Maybe it shouldn’t have to be said, but the design features of the Acropolis were not dictated by a dry set of Classical “precedents” or “rules” but were the solutions to the specific, complex and historical demands of the Athenian religious tradition. The lack of such emotionally charged “demands” at the Getty site (which had no particular significance other than being a previously unbuilt-on hilltop in Brentwood) did not enrich Richard Meier’s design. And again, one can only imagine that an architect working to meet the needs of such a religious/patriotic tradition might well reach greater heights of inspiration than one working for an oil baron’s trust fund in the latter stages of the religiously impoverished 20th Century. (No annual Los Angeles festivals were going to wind their way up the hills of Brentwood to perform sacrifices at the Getty and clothe a cult statue of the city’s patron deity with a new robe, woven by specially chosen Angelian virgins.) All Mr. Meier had to work with was the religion of art, and in comparison to a real religion, that’s pretty weak beer.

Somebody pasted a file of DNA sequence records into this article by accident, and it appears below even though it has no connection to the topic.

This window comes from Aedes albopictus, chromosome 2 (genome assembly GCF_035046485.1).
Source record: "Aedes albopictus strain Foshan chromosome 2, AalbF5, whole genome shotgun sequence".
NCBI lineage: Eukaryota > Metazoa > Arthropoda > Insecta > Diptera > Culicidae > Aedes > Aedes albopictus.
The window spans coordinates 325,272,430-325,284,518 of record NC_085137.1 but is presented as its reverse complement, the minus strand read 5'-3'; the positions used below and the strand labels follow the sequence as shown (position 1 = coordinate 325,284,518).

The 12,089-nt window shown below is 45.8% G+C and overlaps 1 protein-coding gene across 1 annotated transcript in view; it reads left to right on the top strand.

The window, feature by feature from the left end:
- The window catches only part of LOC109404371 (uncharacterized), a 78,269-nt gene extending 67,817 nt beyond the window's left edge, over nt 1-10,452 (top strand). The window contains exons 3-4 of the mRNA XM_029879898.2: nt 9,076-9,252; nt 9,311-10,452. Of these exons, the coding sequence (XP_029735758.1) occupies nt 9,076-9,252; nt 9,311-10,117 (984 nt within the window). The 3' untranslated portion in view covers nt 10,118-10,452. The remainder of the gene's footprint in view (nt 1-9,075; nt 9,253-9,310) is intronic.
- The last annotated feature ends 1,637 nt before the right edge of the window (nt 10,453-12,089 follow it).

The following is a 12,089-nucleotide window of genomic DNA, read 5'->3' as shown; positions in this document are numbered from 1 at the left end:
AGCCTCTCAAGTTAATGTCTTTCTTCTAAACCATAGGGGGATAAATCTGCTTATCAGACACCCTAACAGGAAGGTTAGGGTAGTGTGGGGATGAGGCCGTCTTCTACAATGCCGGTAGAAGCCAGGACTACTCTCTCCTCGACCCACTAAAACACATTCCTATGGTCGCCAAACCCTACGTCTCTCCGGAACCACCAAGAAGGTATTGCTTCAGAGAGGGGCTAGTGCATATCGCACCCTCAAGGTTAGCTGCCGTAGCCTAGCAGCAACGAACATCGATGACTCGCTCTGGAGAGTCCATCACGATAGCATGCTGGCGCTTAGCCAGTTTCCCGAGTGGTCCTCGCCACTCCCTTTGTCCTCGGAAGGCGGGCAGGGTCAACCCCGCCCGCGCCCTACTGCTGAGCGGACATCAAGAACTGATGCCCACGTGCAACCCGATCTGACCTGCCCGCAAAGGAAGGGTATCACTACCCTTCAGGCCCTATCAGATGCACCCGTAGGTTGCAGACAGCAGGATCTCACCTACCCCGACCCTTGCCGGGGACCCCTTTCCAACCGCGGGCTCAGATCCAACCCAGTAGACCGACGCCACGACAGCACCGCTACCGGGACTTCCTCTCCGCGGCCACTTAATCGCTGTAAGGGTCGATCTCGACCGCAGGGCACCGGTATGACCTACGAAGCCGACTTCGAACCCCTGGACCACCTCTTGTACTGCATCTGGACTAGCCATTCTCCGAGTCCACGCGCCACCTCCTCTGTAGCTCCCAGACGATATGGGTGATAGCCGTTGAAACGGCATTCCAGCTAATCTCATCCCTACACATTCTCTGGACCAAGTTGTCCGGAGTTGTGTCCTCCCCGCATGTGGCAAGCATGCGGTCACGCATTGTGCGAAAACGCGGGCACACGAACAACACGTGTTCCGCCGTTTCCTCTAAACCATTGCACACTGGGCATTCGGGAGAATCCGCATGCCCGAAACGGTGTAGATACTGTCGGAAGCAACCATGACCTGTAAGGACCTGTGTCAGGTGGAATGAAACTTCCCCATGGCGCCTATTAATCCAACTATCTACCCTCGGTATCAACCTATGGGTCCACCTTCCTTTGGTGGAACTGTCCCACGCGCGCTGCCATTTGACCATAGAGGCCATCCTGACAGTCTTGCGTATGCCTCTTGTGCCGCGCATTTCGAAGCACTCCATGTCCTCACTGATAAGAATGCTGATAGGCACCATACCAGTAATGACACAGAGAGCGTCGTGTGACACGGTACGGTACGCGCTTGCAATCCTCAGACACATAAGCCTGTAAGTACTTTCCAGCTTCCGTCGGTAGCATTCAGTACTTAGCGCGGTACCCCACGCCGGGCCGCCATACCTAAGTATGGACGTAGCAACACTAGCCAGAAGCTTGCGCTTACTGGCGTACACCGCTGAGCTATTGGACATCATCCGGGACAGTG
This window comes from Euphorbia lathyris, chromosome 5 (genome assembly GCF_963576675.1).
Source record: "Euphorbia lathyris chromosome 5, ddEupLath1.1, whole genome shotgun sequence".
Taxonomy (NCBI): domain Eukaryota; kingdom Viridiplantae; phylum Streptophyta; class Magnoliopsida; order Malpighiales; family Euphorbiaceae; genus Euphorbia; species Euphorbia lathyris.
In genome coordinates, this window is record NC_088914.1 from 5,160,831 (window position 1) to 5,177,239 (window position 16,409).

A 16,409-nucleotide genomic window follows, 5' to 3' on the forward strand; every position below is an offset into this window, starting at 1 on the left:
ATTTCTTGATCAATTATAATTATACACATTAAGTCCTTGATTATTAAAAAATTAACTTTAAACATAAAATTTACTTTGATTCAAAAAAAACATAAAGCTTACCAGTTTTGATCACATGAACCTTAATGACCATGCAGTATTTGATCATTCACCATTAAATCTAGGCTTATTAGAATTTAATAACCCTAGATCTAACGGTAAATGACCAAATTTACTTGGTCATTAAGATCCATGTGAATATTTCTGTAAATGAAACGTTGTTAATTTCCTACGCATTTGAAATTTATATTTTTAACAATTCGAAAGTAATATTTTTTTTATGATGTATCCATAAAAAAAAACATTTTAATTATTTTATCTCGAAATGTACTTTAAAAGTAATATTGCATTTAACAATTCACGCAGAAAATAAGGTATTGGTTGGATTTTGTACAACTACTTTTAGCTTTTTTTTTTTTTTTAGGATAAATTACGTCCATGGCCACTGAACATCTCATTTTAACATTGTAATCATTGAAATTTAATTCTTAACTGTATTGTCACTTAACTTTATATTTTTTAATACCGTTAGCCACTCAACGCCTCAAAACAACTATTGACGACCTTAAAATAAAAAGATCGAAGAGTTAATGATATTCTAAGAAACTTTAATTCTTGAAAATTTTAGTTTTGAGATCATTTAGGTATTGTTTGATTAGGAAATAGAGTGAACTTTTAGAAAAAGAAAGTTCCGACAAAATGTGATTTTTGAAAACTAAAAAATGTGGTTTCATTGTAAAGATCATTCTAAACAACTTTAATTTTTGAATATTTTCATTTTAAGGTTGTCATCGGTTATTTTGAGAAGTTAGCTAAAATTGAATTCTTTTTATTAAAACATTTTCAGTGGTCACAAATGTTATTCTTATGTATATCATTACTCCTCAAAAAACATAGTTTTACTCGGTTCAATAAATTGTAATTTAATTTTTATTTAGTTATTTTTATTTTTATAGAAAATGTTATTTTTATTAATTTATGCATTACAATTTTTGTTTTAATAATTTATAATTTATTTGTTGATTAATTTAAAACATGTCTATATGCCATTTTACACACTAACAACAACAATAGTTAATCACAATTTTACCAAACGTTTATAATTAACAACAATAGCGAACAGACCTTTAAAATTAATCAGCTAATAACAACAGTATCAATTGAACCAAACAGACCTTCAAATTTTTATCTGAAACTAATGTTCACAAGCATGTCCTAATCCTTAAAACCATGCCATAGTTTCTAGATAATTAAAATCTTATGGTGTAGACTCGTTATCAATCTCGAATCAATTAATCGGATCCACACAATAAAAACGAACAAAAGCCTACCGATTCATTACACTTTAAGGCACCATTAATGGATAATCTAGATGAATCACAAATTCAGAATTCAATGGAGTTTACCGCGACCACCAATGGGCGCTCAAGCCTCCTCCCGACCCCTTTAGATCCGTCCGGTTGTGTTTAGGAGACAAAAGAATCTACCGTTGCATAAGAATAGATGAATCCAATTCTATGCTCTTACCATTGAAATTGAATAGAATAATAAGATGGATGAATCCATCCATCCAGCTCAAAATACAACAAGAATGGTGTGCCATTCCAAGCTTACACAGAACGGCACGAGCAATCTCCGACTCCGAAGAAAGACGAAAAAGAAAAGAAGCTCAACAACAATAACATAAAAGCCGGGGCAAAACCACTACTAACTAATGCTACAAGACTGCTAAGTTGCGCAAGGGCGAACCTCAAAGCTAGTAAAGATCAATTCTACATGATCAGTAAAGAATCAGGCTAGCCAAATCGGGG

posted by Friedrich at October 27, 2002


Please Help Me!

I need the azimuths of the sides of the Parthenon of Athens. I have searched everywhere and have managed only to find some inadequate maps, from which I can estimate that the long axis is inclined at somewhere between 15 and 20 degrees North of East. It seems to vary from map to map! I cannot believe that no one has ever properly measured the azimuths. I desperately need precise data for my research and would appreciate any help that anyone can give me in the matter.

With my thanks in advance
Peter Sault

Posted by: Peter Sault on December 11, 2002 2:49 AM